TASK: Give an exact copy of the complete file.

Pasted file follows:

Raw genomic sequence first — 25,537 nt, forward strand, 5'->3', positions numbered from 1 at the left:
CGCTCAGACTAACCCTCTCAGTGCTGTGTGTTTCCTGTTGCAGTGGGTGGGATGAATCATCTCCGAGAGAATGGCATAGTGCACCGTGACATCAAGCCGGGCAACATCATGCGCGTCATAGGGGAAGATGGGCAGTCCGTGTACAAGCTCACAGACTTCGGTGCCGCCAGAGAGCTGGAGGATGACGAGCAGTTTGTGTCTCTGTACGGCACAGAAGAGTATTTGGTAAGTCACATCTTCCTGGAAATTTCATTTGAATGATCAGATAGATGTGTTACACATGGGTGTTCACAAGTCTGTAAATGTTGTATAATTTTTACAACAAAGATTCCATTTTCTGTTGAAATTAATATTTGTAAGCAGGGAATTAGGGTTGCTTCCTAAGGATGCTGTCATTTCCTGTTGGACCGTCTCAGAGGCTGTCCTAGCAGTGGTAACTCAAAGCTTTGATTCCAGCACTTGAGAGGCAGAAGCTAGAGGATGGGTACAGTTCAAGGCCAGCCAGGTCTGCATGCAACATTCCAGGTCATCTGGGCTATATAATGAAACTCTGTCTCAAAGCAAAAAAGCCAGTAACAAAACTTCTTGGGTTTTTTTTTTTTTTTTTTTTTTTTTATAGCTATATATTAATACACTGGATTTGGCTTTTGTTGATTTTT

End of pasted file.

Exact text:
Raw genomic sequence first — 25,537 nt, forward strand, 5'->3', positions numbered from 1 at the left:
CGCTCAGACTAACCCTCTCAGTGCTGTGTGTTTCCTGTTGCAGTGGGTGGGATGAATCATCTCCGAGAGAATGGCATAGTGCACCGTGACATCAAGCCGGGCAACATCATGCGCGTCATAGGGGAAGATGGGCAGTCCGTGTACAAGCTCACAGACTTCGGTGCCGCCAGAGAGCTGGAGGATGACGAGCAGTTTGTGTCTCTGTACGGCACAGAAGAGTATTTGGTAAGTCACATCTTCCTGGAAATTTCATTTGAATGATCAGATAGATGTGTTACACATGGGTGTTCACAAGTCTGTAAATGTTGTATAATTTTTACAACAAAGATTCCATTTTCTGTTGAAATTAATATTTGTAAGCAGGGAATTAGGGTTGCTTCCTAAGGATGCTGTCATTTCCTGTTGGACCGTCTCAGAGGCTGTCCTAGCAGTGGTAACTCAAAGCTTTGATTCCAGCACTTGAGAGGCAGAAGCTAGAGGATGGGTACAGTTCAAGGCCAGCCAGGTCTGCATGCAACATTCCAGGTCATCTGGGCTATATAATGAAACTCTGTCTCAAAGCAAAAAAGCCAGTAACAAAACTTCTTGGGTTTTTTTTTTTTTTTTTTTTTTTTTATAGCTATATATTAATACACTGGATTTGGCTTTTGTTGATTTTT